There's hidden value in that and in first-base defense on the whole. You don't notice scoops unless they're missed. You don't notice the 3-6 assists unless they go into left field. 

Biggest defensive disappointment
Not to pile on Crawford, but he committed a major-league high five throwing errors from shortstop in his 20 starts this season.

Unfortunately for Crawford, his defense will always be measured up against the gloves of his predecessors, Freddy Galvis and Jimmy Rollins. Galvis and Rollins are two of the best defensive shortstops of the last two decades.

Still, the Phillies will need more consistency moving forward from Crawford, especially with ground-ballers like Jake Arrieta, Aaron Nola and Zach Eflin in the rotation.

Biggest pitching surprise
It's hard to pick just one with Nick Pivetta and Vince Velasquez each pitching well in five of their eight starts and young relievers Edubray Ramos and Victor Arano taking steps forward.

But you have to go with Nola. Aside from Max Scherzer, is there any right-handed starting pitcher in the National League you'd put clearly ahead of Nola? After Scherzer, you have a similarly-skilled group of Nola, Jacob deGrom, Noah Syndergaard, Stephen Strasburg, Carlos Martinez and Johnny Cueto.

Nola is among the major-league leaders in every important pitching category: ERA, WHIP, opponents' batting average and OPS, soft-contact rate, groundball rate, first-pitch strikes, swinging strikes.

Last season, we saw a No. 2 starter become an ace. This season, we're watching an ace become a Cy Young candidate.

Biggest pitching disappointment
Hector Neris is the answer here based on the three blown saves, nine walks and three homers allowed through 15⅔ innings. 

Neris just isn't right at the moment. He's never trusted his fastball as much as he should, and right now his splitter isn't nearly as effective as it was the last couple seasons.

The Phillies have several relievers with closer's stuff, so it makes sense at this point to go with the hot hand rather than define Neris' role as the saver. We saw the beginnings of it Sunday with Ramos. 

Starting pitcher from Freddy Galvis trade turning heads for Phillies

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Starting pitcher from Freddy Galvis trade turning heads for Phillies

WASHINGTON — Shortstop is one of several positions the Phillies haven't gotten much from through 30 games. Their shortstops have hit .238 with a .304 on-base percentage, numbers worse than what Freddy Galvis gave them last season.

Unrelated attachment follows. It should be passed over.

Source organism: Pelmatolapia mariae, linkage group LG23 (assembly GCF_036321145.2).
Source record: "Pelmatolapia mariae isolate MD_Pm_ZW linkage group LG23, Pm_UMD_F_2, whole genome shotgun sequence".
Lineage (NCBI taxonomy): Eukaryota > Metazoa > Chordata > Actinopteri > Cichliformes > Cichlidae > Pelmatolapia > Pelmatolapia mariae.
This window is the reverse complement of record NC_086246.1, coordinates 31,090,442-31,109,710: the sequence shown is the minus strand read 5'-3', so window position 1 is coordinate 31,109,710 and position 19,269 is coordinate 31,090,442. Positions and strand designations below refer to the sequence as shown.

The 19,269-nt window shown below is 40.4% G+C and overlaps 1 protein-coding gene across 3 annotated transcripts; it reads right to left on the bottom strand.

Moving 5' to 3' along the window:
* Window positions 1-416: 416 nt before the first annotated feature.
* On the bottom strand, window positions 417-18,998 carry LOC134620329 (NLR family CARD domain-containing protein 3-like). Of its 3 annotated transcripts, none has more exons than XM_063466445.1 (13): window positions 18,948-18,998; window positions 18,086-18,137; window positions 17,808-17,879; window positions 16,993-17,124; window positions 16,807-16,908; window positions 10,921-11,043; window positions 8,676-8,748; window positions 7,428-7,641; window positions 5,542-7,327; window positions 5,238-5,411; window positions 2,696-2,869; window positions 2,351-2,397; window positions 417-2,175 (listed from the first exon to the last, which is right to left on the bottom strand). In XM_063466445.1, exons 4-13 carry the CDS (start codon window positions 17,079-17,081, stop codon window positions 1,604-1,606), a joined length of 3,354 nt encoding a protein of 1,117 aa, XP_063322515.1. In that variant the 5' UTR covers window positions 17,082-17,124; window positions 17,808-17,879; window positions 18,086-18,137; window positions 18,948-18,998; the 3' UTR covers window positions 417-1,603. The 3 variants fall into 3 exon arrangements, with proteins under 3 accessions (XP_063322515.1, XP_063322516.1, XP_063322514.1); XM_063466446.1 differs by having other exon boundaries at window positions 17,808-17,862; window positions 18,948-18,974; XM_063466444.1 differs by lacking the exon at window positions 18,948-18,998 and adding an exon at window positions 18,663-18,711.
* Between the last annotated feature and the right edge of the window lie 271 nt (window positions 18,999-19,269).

They've also committed five errors, all by J.P. Crawford on throws. Crawford, now on the DL with a right forearm strain, is the only SS in the majors with that many throwing errors.

Out in San Diego, Galvis has played well, posting the highest OBP of his career (.323) and making just one error in 121 defensive chances. The Padres have already grown accustomed to his defensive wizardry. 

"When you have someone like that that brings consistent defense at a very high level," Padres left-hander Clayton Richard said in April, via the San Diego Union-Tribune. "It alters the course of a game." 

Trading Galvis was a difficult decision the Phillies' front office deemed necessary with his free agency approaching and Crawford and Scott Kingery ready for regular roles in the majors. It was the kind of logical baseball move teams make all the time.

And while some fans (and members of this pitching staff) may miss Galvis' defense, the trade could still work out if Enyel De Los Santos continues to pitch like he has.

De Los Santos is the 22-year-old Dominican pitching prospect the Phillies got from San Diego for Galvis. On Friday, De Los Santos was named their Minor League Pitcher of the Month for April. He responded with six scoreless innings in an IronPigs win.

In five starts with Triple A Lehigh Valley, De Los Santos is 3-0 with a 1.07 ERA. He has 33 strikeouts and 11 six walks in 25⅓ innings without allowing a home run.

This after a successful 2017 season in the hitter-friendly Double A Texas League in which De Los Santos posted a 3.78 ERA and was taken deep just 12 times in 150 innings.

De Los Santos, like almost all pitching prospects, has a mid-90s fastball but it has been his commitment to his curveball that has enabled him to take a step forward early in 2018.

Could he be up with the Phillies later this season? It's a possibility if he keeps pitching well and the No. 5 spot remains in flux. He would have to first be added to the 40-man roster, but the Phils have a few pitchers on the 40 they probably wouldn't regret designating for assignment if it gets to that point.

In any event, just remember next time you're watching a Phillies game and thinking "Galvis would have made that play," that there is still a whole lot of value to be derived from that deal, whether or not Crawford hits in 2018.